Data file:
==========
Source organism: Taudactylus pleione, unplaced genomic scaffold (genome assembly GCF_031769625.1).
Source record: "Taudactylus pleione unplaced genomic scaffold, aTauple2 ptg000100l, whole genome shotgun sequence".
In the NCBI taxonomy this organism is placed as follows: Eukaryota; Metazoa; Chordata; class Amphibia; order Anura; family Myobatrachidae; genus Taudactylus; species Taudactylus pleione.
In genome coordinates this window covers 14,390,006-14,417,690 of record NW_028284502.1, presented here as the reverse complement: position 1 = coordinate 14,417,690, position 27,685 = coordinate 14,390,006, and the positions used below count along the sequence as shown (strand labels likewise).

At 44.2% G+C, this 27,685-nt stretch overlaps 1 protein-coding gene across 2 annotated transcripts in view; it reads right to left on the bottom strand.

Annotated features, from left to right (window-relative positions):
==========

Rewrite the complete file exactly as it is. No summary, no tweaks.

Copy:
Source organism: Taudactylus pleione, unplaced genomic scaffold (genome assembly GCF_031769625.1).
Source record: "Taudactylus pleione unplaced genomic scaffold, aTauple2 ptg000100l, whole genome shotgun sequence".
In the NCBI taxonomy this organism is placed as follows: Eukaryota; Metazoa; Chordata; class Amphibia; order Anura; family Myobatrachidae; genus Taudactylus; species Taudactylus pleione.
In genome coordinates this window covers 14,390,006-14,417,690 of record NW_028284502.1, presented here as the reverse complement: position 1 = coordinate 14,417,690, position 27,685 = coordinate 14,390,006, and the positions used below count along the sequence as shown (strand labels likewise).

At 44.2% G+C, this 27,685-nt stretch overlaps 1 protein-coding gene across 2 annotated transcripts in view; it reads right to left on the bottom strand.

Annotated features, from left to right (window-relative positions):